Ward confirms the plaintiff’s principle of legality argument is that non-citizens can be prevented from entering Australia under s 477(1) but citizens cannot. He says that pointing to a proportionality test in s 477(4) is no answer to this. That concludes his submissions.
But Lenahan is back up now, with more to say on this!
Lenahan drawing on Palmer v WA again. Says it illustrates that the question of alternative approaches wasn’t something that needed to be looked at in the context of this kind of test.
Thawley J asking how quickly the parties need a judgment. Lenahan defers to Ward. Ward says his client, Newman, is seeking to return asap. Given there’s a possibility this will become moot on Friday (when the ban lapses), a judgment (even w/o reasons) before then would be useful.
Thawley now asking what would happen if Newman loses, and the constitutional issues raised but not argued today become relevant. Ward says that if the ban lapses on Friday it’s possible that there may no longer be a justiciable matter, but we’ll have to wait and see how things go
Thawley J has adjourned the court temporarily to have a think about the best way forward.
Not sure if it’s clear to everyone why this might be moot come Friday. To bring a court case in Australia you need a person with ‘standing’ (which basically means they have skin in the game). Newman does, here, because he wants to return to Australia, and is currently banned.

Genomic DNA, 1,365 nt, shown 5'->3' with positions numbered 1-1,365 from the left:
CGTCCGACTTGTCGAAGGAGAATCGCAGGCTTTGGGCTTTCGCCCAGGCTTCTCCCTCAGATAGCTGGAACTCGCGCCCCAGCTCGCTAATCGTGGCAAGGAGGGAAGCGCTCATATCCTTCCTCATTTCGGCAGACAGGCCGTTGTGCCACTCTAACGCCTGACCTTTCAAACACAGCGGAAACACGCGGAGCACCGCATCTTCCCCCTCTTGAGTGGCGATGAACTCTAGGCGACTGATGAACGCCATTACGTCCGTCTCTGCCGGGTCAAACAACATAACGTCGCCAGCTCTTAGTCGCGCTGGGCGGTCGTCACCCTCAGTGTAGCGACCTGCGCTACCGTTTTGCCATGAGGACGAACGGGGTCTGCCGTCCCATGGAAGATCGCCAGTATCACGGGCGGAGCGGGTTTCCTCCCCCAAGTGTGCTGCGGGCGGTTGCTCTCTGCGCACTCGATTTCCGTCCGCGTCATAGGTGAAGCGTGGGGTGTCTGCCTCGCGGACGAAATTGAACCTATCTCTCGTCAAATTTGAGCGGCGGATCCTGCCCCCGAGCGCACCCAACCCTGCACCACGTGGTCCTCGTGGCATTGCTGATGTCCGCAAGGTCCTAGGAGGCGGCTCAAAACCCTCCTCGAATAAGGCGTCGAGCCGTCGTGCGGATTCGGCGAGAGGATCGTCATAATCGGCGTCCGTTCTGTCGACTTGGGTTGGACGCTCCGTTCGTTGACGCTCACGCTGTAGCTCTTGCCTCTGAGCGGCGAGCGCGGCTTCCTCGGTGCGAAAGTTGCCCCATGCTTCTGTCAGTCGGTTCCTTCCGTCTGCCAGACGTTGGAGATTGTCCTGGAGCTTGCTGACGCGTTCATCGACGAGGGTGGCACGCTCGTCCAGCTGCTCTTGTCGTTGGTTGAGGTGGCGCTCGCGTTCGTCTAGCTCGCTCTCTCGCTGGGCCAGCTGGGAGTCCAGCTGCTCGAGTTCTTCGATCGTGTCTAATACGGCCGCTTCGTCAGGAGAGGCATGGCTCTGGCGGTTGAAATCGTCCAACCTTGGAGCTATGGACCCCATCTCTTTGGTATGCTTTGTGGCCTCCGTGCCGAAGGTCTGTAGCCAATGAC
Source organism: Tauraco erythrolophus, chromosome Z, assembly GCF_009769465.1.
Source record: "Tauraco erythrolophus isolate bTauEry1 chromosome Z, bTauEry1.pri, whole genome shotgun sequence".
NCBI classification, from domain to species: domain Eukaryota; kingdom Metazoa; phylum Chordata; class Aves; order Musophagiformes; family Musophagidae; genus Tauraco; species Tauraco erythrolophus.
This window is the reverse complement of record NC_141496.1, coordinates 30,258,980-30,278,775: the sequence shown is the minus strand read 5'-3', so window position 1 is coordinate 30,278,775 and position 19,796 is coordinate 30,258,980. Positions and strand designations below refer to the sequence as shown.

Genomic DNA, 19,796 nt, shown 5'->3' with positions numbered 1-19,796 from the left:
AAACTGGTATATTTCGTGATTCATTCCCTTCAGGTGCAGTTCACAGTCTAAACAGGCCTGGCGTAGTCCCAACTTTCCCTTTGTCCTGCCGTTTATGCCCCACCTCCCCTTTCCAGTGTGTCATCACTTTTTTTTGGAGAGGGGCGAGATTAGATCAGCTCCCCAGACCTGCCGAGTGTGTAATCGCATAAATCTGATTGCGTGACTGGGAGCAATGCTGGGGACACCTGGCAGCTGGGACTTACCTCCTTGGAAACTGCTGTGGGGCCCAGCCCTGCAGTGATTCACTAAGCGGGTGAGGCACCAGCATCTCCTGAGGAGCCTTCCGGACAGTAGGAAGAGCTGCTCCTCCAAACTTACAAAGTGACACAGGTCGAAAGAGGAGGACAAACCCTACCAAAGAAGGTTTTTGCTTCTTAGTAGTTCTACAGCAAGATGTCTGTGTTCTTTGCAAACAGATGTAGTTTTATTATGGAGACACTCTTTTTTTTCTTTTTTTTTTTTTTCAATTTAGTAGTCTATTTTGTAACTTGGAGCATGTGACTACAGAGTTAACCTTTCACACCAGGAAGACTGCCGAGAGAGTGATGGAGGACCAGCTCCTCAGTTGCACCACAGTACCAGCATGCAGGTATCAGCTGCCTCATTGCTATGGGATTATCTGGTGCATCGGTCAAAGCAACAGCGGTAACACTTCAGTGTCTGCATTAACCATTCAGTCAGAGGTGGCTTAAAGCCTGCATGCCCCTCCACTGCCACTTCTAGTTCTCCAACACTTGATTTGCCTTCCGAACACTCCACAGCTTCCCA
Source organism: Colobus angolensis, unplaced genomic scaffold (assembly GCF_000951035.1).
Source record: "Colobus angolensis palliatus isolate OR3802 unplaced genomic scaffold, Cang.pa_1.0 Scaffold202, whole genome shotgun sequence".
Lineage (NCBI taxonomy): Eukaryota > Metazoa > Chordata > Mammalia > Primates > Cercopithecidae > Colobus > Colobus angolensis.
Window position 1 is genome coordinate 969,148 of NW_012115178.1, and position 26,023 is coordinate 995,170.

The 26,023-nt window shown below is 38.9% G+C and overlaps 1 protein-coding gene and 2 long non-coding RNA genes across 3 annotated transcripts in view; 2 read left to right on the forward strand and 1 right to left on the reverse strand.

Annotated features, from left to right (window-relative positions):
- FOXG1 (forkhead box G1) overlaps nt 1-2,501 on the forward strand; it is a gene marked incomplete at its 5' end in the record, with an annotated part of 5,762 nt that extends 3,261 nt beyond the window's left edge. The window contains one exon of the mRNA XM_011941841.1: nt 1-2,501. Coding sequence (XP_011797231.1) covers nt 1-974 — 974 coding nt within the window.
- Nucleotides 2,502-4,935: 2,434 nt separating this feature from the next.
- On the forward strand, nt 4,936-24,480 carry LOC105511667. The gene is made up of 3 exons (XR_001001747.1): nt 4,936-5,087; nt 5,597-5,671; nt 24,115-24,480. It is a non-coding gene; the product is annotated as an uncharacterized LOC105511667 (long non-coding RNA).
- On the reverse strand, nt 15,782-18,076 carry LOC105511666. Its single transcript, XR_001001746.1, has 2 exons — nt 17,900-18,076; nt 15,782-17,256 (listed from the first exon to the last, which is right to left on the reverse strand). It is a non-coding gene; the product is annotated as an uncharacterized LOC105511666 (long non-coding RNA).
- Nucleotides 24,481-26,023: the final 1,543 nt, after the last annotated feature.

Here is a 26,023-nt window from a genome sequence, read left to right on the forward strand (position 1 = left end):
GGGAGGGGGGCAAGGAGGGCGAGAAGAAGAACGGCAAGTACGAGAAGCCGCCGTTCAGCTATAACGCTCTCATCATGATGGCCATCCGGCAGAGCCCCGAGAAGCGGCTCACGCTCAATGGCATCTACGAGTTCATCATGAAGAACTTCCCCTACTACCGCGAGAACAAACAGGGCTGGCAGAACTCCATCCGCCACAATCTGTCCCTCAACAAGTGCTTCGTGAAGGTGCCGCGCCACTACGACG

But if the travel ban is lifted as scheduled on Friday, he will no longer be banned. So while there might still be outstanding legal questions, there may no longer be a person with skin in the game to ask them.
As @LizHcks has just said, this means that there’s a really good chance that the significant constitutional arguments that Newman’s lawyers have raised will not be answered. But there’s a lot that could happen, so we’ll just have to wait and see.
But - again as @LizHcks has pointed out - there will still be #strandedaussies. Flight caps have made it hard for many people to return - Newman himself has been stuck in India since March 2020. When India repatriations start there’s be 1 flight per 7-9 days. This will be slow.
They’re coming back in now. Let’s see what Thawley J has to say.
He’s giving an overview of the case and the structure of the Biosecurity Act. It sounds like he may possibly have a judgment today (the audio cut out right at the beginning when he started to speak so we missed a bit of what he said at the start).
And - if that’s where we’re headed - and it looks like it is, Thawley J is basically dictating a judgment on the spot, carving out spaces where he intends to quote provisions from the Act or go into more detail.
I will think of him with great envy the next time I spend all afternoon staring at the three sentences I have spent my day writing.
Thawley J summarising Newman’s argument now, which we stepped through earlier.
Thawley says both s 477(4) requires the Minister to be satisfied of various matters. The applicant bears the onus of establishing that he did not have this state of satisfaction.